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The European Convention on Human Rights and General International Law$
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Anne van Aaken and Iulia Motoc

Print publication date: 2018

Print ISBN-13: 9780198830009

Published to Oxford Scholarship Online: November 2018

DOI: 10.1093/oso/9780198830009.001.0001

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PRINTED FROM OXFORD SCHOLARSHIP ONLINE (www.oxfordscholarship.com). (c) Copyright Oxford University Press, 2019. All Rights Reserved. An individual user may print out a PDF of a single chapter of a monograph in OSO for personal use. date: 15 December 2019

The ECHR and Responsibility of the State: Moving Towards Judicial Integration

The ECHR and Responsibility of the State: Moving Towards Judicial Integration

A View from the Bench

Chapter:
(p.199) 10 The ECHR and Responsibility of the State: Moving Towards Judicial Integration
Source:
The European Convention on Human Rights and General International Law
Author(s):

Iulia Motoc

Johann Justus Vasel

Publisher:
Oxford University Press
DOI:10.1093/oso/9780198830009.003.0011

This chapter discusses the recent jurisprudence of the European Court of Human Rights (ECtHR), reaching the conclusion that the Court’s approach evolves towards judicial integration. After analysing the notion of lex specialis with regards to the question of responsibility and jurisdiction, as (implicitly) proposed by the ECtHR in the Catan judgement, the chapter considers the question of the attribution of conduct introduced for the first time in the Jaloud judgment. The chapter draws a parallel between the notion of effective control used in the International Court of Justice’s (ICJ’s) Nicaragua case and the Chiragov case. It argues that the Courts ruling in Chiragov is closer to the criteria of effective control imposed by the ICJ. The analysis will display that, in both recent decisions, the Court is moving towards judicial integration in the sense of a reasoned difference between the responsibility of human rights and general international law. It is evident that the European Convention of Human Rights is no self-contained regime.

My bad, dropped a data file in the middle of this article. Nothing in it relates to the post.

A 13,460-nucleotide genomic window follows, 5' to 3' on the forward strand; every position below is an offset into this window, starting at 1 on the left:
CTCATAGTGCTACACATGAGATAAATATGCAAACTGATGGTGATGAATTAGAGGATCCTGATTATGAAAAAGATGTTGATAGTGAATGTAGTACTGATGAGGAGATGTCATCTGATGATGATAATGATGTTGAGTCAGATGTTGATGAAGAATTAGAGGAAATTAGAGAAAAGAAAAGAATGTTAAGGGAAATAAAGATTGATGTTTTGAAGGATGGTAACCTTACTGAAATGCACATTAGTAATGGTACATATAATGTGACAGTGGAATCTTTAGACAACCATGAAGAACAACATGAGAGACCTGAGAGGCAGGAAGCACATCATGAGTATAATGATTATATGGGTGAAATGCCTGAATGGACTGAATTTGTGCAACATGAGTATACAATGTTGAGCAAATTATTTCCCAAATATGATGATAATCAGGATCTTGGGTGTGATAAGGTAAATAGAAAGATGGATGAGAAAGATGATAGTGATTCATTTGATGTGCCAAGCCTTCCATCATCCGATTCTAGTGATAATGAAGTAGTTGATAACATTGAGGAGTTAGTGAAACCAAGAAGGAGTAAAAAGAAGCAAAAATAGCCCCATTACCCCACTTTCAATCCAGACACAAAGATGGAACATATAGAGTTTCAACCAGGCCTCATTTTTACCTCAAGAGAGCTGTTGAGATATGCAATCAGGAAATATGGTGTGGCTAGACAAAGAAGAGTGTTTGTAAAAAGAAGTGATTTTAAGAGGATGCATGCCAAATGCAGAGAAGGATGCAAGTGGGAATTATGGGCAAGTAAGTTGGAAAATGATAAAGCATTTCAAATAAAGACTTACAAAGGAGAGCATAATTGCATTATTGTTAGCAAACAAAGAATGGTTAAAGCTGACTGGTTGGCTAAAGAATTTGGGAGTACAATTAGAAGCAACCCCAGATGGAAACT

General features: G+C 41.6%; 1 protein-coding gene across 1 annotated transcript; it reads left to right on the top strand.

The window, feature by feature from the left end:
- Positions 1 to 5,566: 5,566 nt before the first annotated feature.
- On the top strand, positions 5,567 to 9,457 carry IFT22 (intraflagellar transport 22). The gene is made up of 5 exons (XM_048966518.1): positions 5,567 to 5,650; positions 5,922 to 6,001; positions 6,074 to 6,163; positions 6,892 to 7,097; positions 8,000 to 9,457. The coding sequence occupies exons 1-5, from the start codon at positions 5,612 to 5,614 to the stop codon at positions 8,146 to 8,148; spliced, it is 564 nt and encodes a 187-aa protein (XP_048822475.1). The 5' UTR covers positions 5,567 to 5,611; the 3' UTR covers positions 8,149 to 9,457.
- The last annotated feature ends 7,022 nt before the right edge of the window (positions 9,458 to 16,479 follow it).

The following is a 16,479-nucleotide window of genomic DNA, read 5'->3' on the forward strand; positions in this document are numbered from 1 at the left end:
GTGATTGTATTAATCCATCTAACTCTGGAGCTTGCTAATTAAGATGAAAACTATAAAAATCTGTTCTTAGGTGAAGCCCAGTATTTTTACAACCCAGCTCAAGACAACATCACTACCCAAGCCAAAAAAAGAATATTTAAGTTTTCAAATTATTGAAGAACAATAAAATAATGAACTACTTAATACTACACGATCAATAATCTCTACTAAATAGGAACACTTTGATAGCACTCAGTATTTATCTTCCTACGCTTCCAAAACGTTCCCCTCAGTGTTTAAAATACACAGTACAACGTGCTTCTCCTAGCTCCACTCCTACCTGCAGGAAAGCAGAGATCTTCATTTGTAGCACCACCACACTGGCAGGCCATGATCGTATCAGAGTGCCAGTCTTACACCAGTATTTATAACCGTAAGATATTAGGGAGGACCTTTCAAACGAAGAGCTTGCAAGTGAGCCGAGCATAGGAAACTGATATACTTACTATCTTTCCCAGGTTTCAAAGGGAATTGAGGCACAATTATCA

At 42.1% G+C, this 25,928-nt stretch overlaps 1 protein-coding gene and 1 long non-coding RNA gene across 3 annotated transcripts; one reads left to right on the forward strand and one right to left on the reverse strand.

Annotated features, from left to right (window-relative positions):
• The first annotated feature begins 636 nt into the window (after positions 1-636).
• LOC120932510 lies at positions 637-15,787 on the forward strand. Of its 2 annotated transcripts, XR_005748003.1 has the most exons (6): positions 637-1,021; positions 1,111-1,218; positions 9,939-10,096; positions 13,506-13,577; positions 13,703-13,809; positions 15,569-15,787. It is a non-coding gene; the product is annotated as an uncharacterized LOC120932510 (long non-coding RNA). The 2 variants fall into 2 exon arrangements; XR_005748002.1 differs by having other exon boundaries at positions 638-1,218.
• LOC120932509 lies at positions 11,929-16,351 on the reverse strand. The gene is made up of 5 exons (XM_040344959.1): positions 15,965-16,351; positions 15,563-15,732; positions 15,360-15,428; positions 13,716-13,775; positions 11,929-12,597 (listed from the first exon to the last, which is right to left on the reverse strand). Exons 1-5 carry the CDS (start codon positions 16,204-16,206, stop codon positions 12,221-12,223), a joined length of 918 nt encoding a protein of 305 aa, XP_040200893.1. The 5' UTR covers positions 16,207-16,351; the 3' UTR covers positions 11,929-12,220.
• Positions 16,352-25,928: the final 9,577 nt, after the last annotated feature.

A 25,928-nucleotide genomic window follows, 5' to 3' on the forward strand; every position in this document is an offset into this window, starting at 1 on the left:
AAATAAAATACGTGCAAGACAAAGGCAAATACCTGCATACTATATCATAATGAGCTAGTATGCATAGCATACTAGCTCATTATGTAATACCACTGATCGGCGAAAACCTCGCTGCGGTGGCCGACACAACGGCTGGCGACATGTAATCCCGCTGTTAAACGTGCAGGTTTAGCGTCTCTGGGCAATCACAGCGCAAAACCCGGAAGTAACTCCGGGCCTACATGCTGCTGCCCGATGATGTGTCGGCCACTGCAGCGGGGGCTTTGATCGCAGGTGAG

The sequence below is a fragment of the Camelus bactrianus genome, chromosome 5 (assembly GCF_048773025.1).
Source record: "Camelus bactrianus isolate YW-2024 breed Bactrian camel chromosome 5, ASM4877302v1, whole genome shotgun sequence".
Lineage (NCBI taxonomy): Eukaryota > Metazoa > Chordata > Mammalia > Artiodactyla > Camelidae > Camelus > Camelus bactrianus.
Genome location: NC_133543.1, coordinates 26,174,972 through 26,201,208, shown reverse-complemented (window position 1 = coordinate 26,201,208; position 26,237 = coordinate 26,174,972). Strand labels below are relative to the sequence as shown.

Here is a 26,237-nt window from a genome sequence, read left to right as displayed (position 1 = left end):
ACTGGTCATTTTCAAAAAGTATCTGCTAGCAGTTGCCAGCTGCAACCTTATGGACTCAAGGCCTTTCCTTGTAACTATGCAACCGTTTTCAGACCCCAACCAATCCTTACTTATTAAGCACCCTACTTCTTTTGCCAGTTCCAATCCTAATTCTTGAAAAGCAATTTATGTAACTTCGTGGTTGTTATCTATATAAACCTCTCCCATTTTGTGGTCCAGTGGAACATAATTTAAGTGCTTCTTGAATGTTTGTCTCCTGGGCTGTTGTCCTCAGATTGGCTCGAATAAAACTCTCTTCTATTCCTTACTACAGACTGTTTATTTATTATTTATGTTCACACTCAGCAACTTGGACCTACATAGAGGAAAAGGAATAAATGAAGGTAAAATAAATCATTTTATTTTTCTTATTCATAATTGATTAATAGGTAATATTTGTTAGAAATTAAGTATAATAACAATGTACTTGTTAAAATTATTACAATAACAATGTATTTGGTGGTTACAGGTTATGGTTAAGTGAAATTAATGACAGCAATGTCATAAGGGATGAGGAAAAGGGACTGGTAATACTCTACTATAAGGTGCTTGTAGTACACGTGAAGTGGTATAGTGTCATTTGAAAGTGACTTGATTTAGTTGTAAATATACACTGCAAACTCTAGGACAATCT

Keywords:   lex specialis, self-contained regime, judicial integration, fragmentation, attribution of conduct, effective control, jurisdiction, state responsibility

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